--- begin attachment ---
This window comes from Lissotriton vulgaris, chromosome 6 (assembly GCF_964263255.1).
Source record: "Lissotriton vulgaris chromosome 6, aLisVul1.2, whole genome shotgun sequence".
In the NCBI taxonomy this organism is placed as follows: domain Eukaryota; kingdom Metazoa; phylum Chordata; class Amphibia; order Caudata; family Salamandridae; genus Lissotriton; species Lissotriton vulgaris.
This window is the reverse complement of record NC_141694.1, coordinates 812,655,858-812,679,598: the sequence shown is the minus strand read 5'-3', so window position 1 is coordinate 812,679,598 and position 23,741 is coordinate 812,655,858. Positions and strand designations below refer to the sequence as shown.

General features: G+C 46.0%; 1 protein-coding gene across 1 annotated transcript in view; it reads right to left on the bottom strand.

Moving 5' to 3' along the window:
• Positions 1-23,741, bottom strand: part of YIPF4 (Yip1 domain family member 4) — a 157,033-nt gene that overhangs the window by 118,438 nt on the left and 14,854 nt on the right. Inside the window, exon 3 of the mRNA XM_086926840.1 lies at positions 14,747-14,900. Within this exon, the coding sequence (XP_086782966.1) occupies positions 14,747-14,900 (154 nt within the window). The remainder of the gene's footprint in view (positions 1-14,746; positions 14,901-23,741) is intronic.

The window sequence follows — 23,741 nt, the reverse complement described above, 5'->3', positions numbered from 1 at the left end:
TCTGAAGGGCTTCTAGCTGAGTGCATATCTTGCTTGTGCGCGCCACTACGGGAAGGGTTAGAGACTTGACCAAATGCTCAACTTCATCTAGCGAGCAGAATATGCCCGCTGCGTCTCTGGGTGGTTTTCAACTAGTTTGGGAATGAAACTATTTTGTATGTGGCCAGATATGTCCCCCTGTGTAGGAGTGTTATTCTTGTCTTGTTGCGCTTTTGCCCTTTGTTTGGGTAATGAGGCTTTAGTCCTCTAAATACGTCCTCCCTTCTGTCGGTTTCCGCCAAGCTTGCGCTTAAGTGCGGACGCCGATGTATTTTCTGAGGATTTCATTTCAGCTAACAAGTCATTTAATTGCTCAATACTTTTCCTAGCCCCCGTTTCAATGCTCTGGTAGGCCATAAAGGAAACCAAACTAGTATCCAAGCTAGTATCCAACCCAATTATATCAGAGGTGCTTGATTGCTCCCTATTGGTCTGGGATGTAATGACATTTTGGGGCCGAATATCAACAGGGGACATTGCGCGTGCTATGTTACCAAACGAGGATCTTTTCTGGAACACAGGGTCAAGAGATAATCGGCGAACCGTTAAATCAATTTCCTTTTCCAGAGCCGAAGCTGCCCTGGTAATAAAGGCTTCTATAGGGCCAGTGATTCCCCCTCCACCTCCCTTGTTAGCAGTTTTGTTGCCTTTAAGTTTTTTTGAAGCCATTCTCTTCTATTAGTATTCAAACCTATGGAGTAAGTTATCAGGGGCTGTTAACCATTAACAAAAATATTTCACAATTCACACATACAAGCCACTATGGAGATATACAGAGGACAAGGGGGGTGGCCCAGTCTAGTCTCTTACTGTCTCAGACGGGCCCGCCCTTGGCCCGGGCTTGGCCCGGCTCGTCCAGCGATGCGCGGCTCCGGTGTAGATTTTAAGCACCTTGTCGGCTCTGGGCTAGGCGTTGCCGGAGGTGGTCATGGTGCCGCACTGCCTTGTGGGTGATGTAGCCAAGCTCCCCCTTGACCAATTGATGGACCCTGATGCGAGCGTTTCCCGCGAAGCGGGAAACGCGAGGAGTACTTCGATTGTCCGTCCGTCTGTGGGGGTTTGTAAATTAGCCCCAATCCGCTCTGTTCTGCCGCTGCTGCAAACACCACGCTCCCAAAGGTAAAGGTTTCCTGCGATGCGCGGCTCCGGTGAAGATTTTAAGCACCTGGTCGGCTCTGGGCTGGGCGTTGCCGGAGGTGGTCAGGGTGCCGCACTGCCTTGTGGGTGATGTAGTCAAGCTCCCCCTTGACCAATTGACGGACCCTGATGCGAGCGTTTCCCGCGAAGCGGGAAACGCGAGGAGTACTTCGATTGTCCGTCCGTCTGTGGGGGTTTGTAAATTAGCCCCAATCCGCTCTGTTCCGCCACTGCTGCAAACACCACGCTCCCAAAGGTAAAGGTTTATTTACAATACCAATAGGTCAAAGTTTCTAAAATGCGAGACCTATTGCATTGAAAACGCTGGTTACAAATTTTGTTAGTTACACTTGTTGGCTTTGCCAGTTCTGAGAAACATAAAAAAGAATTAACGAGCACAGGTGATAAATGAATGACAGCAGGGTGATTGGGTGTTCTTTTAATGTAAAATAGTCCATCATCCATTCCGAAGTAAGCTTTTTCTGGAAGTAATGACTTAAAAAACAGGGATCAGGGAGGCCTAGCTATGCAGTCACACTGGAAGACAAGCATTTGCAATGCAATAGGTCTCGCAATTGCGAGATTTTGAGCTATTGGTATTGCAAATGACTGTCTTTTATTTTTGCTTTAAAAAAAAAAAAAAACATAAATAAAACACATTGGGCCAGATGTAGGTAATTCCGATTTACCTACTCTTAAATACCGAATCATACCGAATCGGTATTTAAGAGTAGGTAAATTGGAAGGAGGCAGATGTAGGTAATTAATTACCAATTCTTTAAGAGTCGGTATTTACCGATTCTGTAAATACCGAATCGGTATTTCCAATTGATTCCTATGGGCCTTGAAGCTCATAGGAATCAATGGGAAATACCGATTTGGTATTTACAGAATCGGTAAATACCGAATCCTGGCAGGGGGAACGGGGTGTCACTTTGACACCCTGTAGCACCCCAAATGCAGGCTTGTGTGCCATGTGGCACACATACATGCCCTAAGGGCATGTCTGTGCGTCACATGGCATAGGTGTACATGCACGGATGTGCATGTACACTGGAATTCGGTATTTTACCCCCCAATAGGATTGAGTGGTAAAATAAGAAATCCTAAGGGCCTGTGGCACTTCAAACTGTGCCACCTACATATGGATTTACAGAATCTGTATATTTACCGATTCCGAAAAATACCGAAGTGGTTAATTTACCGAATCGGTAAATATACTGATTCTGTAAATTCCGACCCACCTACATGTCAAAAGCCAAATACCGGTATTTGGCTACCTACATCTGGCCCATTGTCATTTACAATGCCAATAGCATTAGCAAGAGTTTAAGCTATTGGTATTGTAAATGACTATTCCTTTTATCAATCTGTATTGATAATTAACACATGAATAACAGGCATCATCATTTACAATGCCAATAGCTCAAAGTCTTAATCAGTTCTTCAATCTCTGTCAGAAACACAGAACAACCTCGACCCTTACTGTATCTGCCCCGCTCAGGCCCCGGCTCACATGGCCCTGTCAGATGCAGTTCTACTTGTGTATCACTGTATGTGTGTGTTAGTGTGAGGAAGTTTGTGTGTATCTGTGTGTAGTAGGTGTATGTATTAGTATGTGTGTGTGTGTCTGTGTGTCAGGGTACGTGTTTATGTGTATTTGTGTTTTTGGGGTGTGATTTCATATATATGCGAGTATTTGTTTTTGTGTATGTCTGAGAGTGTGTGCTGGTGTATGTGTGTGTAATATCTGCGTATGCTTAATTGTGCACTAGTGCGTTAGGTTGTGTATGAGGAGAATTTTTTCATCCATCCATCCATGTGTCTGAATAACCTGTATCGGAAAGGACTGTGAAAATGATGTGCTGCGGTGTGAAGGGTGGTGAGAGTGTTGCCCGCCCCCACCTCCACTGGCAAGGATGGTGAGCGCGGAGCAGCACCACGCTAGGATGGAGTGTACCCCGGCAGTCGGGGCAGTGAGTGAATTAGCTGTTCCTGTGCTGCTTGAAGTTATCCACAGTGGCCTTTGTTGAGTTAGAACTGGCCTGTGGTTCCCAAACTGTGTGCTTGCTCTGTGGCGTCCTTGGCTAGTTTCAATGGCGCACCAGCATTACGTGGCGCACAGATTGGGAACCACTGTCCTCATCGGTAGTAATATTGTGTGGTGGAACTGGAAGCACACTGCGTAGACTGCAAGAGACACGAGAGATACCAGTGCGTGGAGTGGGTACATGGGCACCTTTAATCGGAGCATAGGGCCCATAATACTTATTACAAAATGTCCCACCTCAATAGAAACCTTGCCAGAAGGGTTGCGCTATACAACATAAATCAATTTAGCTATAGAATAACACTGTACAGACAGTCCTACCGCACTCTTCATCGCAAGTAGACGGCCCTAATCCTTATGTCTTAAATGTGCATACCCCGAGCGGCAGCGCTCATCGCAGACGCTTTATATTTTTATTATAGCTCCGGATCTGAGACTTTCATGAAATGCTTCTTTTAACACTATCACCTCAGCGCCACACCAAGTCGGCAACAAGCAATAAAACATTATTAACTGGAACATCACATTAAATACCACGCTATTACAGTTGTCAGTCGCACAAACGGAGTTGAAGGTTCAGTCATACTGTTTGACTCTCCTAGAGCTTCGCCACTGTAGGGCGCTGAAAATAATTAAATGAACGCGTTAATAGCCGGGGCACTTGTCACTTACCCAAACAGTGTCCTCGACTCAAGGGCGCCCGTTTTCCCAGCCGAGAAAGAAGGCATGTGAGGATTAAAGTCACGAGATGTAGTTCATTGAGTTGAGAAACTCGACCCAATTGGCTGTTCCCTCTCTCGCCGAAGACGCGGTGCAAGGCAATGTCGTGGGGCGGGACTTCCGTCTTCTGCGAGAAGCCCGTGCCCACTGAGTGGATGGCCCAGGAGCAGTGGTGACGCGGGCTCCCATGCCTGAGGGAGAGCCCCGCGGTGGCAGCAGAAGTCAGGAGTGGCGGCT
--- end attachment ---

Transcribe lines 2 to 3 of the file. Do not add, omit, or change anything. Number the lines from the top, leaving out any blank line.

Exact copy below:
Source record: "Lissotriton vulgaris chromosome 6, aLisVul1.2, whole genome shotgun sequence".
In the NCBI taxonomy this organism is placed as follows: domain Eukaryota; kingdom Metazoa; phylum Chordata; class Amphibia; order Caudata; family Salamandridae; genus Lissotriton; species Lissotriton vulgaris.